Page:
Wine Storage: Pros and Cons of Alternative Bottle Closures

1 Comment(s) | Posted | by Norm Kotoch, Jr. |

wine corksIn our first post on wine storage, we touched on the importance of proper storage conditions. Humidity is especially important to ensure that wine corks stay moist and  maintain the airtight seal and prevent oxygen from damaging the wine.

Wine drinkers are typically most familiar with traditional, natural corks; however, modern wine making has introduced alternative wine closure systems, including synthetic corks and even twist-off caps without using a cork.

So, how can different types of bottle closures affect the storage of your wine? Here is a rundown of common wine bottle seals, and what to keep in mind when storing your wine collection:

Natural Corks

Natural corks are the most common way to seal wine bottles, accounting for 60 percent of wine bottle closures every year. Derived from the Quercus suber, or Cork Oak tree, the material is impenetrable, and expands once inside the wine bottle, regardless of the shape of the neck of the bottle, to create an airtight seal. The cork also expands and contracts with changes in any environmental fluctuations.

In addition, many wine aficionados correlate natural corks with sophistication and high-end wines.

A common flaw of traditional wine corks is the cracking that occurs naturally in the bark. This can result in oxidation due to excessive oxygen exposure. Natural corks can also become brittle when too dry, resulting in the cork breaking while opening, or causing pieces of cork to break off and float in the wine.

Another top concern is cork taint, caused by the presence of trichloroanisole (TCA). TCA is most commonly produced from naturally occurring fungi in the cork. Cork taint can cause wine to have a moldy smell and “corky” taste. According to Vintage Cellars, cork taint affects 3 to 15 percent of wine bottles, and can occur regardless of the type or price point of the wine.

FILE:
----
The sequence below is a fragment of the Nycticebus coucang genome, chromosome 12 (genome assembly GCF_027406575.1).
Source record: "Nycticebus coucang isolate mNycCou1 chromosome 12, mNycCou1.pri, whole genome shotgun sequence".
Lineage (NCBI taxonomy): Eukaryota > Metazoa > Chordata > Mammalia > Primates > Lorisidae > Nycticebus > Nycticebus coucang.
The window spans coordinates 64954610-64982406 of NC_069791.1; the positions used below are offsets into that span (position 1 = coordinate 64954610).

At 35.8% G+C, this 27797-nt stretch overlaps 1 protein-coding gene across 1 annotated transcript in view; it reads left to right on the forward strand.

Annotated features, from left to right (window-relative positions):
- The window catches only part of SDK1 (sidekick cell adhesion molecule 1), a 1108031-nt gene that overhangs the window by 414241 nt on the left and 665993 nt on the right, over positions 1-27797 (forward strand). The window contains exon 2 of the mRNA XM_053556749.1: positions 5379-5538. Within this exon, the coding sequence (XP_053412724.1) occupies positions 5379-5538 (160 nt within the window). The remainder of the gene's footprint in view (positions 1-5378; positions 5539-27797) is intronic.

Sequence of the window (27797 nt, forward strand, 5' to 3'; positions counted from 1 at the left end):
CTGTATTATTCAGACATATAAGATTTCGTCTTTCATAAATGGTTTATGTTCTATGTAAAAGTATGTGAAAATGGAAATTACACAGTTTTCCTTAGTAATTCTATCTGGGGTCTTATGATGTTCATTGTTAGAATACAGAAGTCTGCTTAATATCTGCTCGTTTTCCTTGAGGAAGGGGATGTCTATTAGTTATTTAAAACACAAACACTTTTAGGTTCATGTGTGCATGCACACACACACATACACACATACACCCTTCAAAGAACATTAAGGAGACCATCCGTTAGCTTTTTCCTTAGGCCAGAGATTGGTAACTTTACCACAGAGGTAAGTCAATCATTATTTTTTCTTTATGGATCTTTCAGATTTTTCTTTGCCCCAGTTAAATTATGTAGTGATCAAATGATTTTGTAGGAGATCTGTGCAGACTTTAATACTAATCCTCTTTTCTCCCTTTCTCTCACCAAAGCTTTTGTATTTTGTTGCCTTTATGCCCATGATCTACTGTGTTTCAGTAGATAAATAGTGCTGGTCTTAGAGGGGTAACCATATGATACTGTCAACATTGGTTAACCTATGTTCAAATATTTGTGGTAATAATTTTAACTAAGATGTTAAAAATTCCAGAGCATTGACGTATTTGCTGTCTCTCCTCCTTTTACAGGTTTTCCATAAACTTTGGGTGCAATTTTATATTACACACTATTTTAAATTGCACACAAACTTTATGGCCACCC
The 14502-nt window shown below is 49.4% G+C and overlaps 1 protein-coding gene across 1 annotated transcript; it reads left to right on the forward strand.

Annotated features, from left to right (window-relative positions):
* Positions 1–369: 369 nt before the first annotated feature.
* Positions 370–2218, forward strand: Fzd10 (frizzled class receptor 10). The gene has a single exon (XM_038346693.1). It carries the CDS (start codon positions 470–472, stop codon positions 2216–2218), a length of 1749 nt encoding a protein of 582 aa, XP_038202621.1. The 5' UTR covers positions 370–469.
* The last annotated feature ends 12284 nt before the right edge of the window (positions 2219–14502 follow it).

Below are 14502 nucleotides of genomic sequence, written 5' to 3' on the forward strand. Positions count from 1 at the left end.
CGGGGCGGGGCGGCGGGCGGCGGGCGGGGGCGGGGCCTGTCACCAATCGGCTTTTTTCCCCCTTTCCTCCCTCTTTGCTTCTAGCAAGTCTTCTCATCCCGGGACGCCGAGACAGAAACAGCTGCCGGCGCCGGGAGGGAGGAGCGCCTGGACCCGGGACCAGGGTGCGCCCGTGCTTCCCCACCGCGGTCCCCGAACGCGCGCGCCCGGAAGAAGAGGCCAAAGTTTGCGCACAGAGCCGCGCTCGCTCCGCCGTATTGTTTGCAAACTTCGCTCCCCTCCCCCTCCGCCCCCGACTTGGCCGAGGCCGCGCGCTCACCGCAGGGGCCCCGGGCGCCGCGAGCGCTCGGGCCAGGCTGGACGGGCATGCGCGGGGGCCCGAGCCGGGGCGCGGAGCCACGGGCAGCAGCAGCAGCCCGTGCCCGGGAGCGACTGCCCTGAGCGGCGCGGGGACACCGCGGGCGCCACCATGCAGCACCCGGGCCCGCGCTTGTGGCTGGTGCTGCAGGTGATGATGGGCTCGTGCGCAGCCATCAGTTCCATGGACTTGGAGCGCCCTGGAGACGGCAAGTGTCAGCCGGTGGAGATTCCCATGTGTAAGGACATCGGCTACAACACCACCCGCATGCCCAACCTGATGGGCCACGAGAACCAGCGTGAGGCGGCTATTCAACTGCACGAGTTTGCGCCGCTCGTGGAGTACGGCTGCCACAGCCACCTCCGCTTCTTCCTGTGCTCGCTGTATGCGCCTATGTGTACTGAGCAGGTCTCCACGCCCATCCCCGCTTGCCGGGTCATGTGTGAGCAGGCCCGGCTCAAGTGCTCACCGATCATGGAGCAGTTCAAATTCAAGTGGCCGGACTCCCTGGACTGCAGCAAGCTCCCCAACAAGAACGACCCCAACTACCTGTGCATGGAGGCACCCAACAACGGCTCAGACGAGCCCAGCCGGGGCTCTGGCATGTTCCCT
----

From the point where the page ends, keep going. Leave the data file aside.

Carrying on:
Synthetic Corks

To protect against cork taint and achieve greater quality control, many wine makers have started using synthetic (or plastic) corks in lieu of natural corks. Synthetic corks function just like a natural cork, but are resistant to the fungal contamination found frequently in natural corks.

Synthetic corks also have their downfalls. Unlike natural corks, synthetic corks do not adapt to their environment, which can result in an imperfect fit for the bottle. A cork that is too loose can let in too much air and damage the wine; a cork that is too tight can block out the small amount of air needed to help wine age and evolve as intended. Further, when a synthetic cork is too tight, it can be difficult to remove from the bottle after about 18 months.

Screw Caps

Twist-off caps are becoming increasingly popular among wine makers looking for alternatives to natural corks for both mainstream and high-end wines. Like synthetic corks, screw caps maintain a tight seal and do not deteriorate, thus preventing oxidation caused by too much air entering the wine bottle. This can aid in the long-term aging of wine. Screw caps are also immune to cork taint.

Wine enthusiasts argue that the airtight seal established with screw tops can hinder wine over time, trapping in unpleasant flavors and blocking out the limited amount of air needed for flavors to develop. But, perhaps the greatest concern with the use of screw caps is the perception that twist-off tops are only for “cheap” wine.

Smart Wine Storage

Whether a wine is sealed with a natural cork, synthetic cork or screw cap, it is still important to maintain consistent conditions to promote the best possible development of flavors. By being cognizant of the pros and cons associated with each type of closure, you can make an educated decision on how long to store wine before enjoying. When in doubt, talk to the wine maker to determine the appropriate storage time for your special bottle of wine.  

Have you noticed a difference between the wine bottle closures discussed above? Share your tips and experiences with our community.

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 Photo Credit: biggertree

Comments

  1. Randy Freeland's avatar
    Randy Freeland
    | Permalink
    I happened across your article here and became concerned at the proliferation of slightly incorrect information. While a screw cap or "Stelvin" itself cannot transfer 2,4,6 Trichloranisole(one of the chemicals responsible for cork taint) the wine put into the bottle could have 2,3,4,6 Tetrachloranisole or Tribromoanisole from the winery in it causing a "Corked" wine.

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